Clear Linux* OS does software updates differently than traditional Linux-based operating systems. Where traditional distributions rely on packages for software deployment, Clear Linux OS uses the concept of a “bundle” for deployment. Traditional Linux packages provide a particular utility or library; Clear Linux OS bundles provide all necessary packages to enable a specific function.
With Clear Linux OS, updating equates to an entirely new OS version with a specific set of bundles, as compared to a package-based distribution in which packages may be updated individually. Clear Linux OS updates are efficient, updating only changed files instead of entire packages.
System administrators can customize or add bundles to the OS, while still taking advantage of a controlled update stream. This enables system administrators to focus on the pieces that make their deployment unique.
While we use packages to manage compiling source code into installable binaries, we do not deploy software through packages. Instead, we use bundles to deploy software, where each bundle encapsulates a particular functionality – functionality that is enabled by composing all the required upstream open-source projects and packages into one logical unit: a bundle. This simplifies installing features on Clear Linux OS.
For additional resources regarding available bundles, useful bundle commands, and compatible Clear Linux OS kernels, visit our Bundles page.
In a traditional distribution, the process of describing current software versioning usually involves:
- Listing and keeping track of the current OS release (generally uninformative about any singular packages or functionality).
- Keeping track of packages and repositories being used, and updating them individually.
- Listing and tracking every package available and installed on the system, none of which are directly tied to the current OS release.
This can be done effectively, but given the nearly endless combinations of packages and versions of packages a server may have, it quickly becomes non-trivial to define what “version” the system is and what software it is running without explicitly going through each system and inspecting every package.
With Clear Linux OS, we need only track:
- One single number
A number representing the current release of the OS is sufficient to describe the versions of all the software on the OS. Each build is composed of a specific set of bundles made from a particular version of packages. This matters on a daily basis to system administrators, who need to determine which of their systems do not have the latest security fixes, or which combinations of software have been tested. Every release of the same number is guaranteed to contain the same versions of software, so there’s no ambiguity between two systems running the same version of Clear Linux OS.
Another notable difference between package-based distributions and Clear Linux OS is how updates are managed. On a package-based OS, system administrators update each individual package or piece of software to a newer (or older!) version. With Clear Linux OS, an update translates to an entirely new OS version, containing one or many updates. It is not possible to update a piece of the system while remaining on the same version of Clear Linux OS.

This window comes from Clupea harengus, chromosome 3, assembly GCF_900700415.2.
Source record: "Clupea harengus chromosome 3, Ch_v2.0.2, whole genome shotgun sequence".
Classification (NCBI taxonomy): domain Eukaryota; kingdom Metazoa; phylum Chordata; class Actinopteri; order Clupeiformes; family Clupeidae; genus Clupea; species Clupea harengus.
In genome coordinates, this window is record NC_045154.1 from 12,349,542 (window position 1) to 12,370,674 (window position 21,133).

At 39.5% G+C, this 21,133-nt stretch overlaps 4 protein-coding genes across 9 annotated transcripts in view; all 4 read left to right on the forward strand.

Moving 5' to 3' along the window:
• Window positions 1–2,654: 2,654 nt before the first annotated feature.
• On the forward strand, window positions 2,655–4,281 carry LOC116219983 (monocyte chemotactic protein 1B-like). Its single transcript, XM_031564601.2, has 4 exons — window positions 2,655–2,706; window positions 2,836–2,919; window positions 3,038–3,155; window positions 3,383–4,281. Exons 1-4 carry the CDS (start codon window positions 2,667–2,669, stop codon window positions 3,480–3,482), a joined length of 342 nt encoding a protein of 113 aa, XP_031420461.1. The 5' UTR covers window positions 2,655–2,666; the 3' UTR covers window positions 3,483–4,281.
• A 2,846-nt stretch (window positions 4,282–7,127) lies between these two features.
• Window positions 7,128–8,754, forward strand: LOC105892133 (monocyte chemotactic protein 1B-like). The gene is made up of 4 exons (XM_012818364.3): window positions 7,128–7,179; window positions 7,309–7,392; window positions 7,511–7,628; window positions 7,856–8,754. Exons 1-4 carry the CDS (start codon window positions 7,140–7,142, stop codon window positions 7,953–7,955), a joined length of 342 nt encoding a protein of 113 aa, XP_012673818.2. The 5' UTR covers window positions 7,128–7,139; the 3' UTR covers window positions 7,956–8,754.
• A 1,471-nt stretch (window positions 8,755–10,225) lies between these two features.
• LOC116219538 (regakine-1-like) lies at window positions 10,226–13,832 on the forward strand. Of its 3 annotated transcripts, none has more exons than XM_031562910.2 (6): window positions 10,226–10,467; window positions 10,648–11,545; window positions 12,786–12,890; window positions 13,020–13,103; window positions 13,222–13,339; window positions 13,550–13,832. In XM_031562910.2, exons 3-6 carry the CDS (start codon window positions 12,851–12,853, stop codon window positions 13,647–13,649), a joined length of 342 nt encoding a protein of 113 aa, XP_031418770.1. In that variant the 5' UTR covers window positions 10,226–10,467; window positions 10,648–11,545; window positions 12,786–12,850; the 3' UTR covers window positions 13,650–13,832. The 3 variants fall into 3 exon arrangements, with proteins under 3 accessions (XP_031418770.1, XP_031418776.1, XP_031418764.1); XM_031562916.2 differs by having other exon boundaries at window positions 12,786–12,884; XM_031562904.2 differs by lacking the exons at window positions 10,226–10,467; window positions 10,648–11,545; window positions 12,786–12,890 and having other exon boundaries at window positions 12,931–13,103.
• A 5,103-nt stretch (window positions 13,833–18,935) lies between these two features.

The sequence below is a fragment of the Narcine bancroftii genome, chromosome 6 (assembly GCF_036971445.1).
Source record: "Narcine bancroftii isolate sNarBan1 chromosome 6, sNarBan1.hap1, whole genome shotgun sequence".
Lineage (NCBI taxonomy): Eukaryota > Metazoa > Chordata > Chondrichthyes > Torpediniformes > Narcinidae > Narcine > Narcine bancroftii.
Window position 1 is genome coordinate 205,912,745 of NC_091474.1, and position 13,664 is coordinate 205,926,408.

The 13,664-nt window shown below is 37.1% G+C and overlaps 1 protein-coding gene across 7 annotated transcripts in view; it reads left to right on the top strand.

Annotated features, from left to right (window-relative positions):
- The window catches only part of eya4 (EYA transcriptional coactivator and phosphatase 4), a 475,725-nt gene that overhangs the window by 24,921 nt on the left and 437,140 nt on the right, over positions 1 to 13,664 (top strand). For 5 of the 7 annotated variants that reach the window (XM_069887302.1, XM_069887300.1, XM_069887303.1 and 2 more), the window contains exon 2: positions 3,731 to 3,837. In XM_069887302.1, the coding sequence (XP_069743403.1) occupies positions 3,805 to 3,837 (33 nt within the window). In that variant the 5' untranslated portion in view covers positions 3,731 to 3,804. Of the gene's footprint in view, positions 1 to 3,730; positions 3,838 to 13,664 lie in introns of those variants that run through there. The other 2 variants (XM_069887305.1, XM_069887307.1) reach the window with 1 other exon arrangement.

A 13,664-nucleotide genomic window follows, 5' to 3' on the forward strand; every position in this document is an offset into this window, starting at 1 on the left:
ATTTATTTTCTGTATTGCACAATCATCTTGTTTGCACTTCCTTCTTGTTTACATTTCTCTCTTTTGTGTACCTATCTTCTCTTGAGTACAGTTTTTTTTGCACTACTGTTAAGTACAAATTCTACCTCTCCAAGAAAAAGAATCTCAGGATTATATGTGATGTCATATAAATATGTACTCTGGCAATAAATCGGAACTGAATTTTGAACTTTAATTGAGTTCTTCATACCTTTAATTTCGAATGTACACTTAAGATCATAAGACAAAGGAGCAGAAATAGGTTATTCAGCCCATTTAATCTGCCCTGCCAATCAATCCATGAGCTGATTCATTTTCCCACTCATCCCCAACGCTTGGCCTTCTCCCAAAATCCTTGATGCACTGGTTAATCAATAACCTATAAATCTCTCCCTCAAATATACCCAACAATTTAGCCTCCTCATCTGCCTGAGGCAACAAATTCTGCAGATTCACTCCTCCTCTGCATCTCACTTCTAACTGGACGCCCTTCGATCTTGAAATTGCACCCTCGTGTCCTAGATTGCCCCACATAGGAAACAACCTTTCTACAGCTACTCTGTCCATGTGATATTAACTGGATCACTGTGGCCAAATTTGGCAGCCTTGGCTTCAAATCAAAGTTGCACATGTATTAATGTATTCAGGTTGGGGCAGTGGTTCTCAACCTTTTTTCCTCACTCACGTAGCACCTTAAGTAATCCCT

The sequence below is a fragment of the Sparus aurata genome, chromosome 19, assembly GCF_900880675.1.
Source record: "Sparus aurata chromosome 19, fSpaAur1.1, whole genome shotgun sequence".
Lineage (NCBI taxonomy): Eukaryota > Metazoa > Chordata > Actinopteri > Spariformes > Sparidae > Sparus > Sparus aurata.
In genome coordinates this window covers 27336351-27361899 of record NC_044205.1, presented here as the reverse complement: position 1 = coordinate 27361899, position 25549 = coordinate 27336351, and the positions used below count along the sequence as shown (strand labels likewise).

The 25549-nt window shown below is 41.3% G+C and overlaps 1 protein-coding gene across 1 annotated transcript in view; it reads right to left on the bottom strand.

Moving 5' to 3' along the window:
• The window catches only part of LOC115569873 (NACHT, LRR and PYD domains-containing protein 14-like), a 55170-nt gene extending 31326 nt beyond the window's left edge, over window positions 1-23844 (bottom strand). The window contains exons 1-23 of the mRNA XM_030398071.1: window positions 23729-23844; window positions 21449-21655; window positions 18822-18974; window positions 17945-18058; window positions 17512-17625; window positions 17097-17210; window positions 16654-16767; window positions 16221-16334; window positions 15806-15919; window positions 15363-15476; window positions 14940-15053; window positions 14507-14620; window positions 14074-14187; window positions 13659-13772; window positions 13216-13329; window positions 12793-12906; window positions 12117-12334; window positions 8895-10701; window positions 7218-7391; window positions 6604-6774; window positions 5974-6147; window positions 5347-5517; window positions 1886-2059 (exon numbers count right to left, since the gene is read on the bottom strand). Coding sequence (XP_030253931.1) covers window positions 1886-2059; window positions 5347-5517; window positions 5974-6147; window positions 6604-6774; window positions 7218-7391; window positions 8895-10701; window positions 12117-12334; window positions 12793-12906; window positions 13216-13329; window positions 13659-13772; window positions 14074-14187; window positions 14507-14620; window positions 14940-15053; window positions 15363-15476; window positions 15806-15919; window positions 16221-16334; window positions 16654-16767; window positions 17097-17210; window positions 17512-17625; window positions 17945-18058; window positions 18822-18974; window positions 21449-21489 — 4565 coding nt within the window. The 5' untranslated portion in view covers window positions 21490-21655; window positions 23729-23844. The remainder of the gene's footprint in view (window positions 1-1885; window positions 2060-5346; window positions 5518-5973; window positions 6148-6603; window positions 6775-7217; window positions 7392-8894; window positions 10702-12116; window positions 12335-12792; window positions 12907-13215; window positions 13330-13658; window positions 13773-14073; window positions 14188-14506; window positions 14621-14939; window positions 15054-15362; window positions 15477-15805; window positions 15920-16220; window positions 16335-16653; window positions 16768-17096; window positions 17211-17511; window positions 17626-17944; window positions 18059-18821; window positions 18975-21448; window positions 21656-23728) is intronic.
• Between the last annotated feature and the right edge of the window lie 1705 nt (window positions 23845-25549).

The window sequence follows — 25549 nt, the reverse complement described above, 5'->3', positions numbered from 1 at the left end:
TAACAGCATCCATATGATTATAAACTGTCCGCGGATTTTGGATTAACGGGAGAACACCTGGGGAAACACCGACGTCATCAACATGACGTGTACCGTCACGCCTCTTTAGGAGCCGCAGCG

How is this useful? Although it seems, at first, like a huge restriction or limitation, this method has many non-obvious benefits. Imagine a cloud environment composed of numerous machines. Here, a homogeneous set of software makes sense – from the system administrator’s level down to the user level. Homogeneous systems allow users to focus on their contributions and/or code, rather than configuring environments or worrying about synchronizing versions and updates. At the system admin level, it ensures security is tighter and makes it far easier to monitor and update patches.
Clear Linux OS promotes regular updating of the OS and will automatically check for updates and apply them by default.
To learn how to run an update of your system, visit our Use swupd page.
Software updates with Clear Linux OS are also efficient. Bundles simply describe a set of files, and the update technology updates only files that actually changed by using binary-delta technology for efficiency . Operating systems that use packages as the unit of deployment require full package updates (thus hogging resources), even when one small file in that package has changed.
It is quite common for a full OS update fixing a security hole to be only 15 kilobytes in total update size. If only several kilobytes need to be changed, it does not make sense to re-download and reinstall an entire package or suite of programs just to incorporate a minuscule (yet important) update. Through binary deltas, the OS is able to update only those bits that changed, yielding very small update content (deltas) that can be applied exceedingly fast. As a result, major security patches and core update take merely seconds.
Customize the OS
While we realize our definition of bundles makes sense to us, data center operators may have special needs and ideas. Therefore, we provide a mixer tool. This tool allows users to customize and add bundles or even add their own software, while keeping the operating system and its updates as the basis. Using this tool, system administrators can focus on the customization their deployments require while staying on a controlled update stream.
To learn more about mixing, visit our Mixer page.
|||The software update technology for Clear Linux* OS was first presented at the Linux Plumbers conference in 2012.|